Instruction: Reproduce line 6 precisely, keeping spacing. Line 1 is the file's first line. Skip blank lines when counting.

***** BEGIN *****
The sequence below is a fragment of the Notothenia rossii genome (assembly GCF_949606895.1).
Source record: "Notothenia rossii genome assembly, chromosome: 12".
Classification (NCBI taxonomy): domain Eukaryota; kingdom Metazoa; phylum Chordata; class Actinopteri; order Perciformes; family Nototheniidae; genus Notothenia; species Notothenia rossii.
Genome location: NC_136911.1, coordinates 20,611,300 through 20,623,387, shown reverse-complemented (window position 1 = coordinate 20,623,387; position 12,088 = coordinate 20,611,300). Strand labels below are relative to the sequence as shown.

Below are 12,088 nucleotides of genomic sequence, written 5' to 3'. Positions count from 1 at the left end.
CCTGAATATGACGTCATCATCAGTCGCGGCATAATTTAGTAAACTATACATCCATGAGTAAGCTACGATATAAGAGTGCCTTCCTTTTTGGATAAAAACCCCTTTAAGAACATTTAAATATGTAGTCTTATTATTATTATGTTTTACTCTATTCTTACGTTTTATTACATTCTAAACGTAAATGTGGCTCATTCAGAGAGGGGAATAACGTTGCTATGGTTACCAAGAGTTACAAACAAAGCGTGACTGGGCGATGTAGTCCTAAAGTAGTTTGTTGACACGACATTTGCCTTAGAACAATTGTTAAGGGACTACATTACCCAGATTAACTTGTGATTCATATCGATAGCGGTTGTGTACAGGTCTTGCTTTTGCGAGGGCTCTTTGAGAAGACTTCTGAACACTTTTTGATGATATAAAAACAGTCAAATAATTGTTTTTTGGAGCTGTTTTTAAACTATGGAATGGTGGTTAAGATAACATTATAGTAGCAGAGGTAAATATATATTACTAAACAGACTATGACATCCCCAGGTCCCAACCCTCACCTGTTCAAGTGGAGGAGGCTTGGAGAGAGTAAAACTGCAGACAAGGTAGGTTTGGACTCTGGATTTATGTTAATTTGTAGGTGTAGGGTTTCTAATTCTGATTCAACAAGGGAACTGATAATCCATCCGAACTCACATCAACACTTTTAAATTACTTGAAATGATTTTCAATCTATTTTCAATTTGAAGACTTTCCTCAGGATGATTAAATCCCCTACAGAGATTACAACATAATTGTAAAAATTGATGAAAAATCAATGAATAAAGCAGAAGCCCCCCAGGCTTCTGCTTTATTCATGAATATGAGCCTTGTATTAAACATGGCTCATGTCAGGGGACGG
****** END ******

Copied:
CCTGAATATGACGTCATCATCAGTCGCGGCATAATTTAGTAAACTATACATCCATGAGTAAGCTACGATATAAGAGTGCCTTCCTTTTTGGATAAAAACCCCTTTAAGAACATTTAAATATGTAGTCTTATTATTATTATGTTTTACTCTATTCTTACGTTTTATTACATTCTAAACGTAAATGTGGCTCATTCAGAGAGGGGAATAACGTTGCTATGGTTACCAAGAGTTACAAACAAAGCGTGACTGGGCGATGTAGTCCTAAAGTAGTTTGTTGACACGACATTTGCCTTAGAACAATTGTTAAGGGACTACATTACCCAGATTAACTTGTGATTCATATCGATAGCGGTTGTGTACAGGTCTTGCTTTTGCGAGGGCTCTTTGAGAAGACTTCTGAACACTTTTTGATGATATAAAAACAGTCAAATAATTGTTTTTTGGAGCTGTTTTTAAACTATGGAATGGTGGTTAAGATAACATTATAGTAGCAGAGGTAAATATATATTACTAAACAGACTATGACATCCCCAGGTCCCAACCCTCACCTGTTCAAGTGGAGGAGGCTTGGAGAGAGTAAAACTGCAGACAAGGTAGGTTTGGACTCTGGATTTATGTTAATTTGTAGGTGTAGGGTTTCTAATTCTGATTCAACAAGGGAACTGATAATCCATCCGAACTCACATCAACACTTTTAAATTACTTGAAATGATTTTCAATCTATTTTCAATTTGAAGACTTTCCTCAGGATGATTAAATCCCCTACAGAGATTACAACATAATTGTAAAAATTGATGAAAAATCAATGAATAAAGCAGAAGCCCCCCAGGCTTCTGCTTTATTCATGAATATGAGCCTTGTATTAAACATGGCTCATGTCAGGGGACGG